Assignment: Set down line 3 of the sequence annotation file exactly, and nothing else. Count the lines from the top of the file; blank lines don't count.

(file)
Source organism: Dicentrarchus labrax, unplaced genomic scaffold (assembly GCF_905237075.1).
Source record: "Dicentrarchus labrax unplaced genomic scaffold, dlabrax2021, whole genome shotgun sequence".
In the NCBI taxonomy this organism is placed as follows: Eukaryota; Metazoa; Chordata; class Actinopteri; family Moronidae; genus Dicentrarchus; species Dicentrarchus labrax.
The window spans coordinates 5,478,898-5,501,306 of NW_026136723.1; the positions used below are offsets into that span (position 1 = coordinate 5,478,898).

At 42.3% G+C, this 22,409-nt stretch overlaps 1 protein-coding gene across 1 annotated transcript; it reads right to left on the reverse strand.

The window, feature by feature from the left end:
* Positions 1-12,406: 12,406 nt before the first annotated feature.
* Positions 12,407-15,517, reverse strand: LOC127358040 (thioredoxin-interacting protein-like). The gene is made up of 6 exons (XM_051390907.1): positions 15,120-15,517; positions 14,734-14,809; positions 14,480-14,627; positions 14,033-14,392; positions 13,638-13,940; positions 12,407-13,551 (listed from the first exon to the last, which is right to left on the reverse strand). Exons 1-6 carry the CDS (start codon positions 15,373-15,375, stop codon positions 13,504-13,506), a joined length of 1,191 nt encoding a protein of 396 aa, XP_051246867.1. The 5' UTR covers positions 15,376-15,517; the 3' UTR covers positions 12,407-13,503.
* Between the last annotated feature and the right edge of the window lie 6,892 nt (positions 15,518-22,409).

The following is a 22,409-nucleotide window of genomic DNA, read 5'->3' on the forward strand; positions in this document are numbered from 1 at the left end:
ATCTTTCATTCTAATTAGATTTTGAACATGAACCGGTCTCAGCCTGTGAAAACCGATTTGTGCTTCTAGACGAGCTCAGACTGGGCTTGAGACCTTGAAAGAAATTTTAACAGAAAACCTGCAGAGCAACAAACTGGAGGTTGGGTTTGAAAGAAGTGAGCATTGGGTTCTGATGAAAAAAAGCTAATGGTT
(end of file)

In the NCBI taxonomy this organism is placed as follows: Eukaryota; Metazoa; Chordata; class Actinopteri; family Moronidae; genus Dicentrarchus; species Dicentrarchus labrax.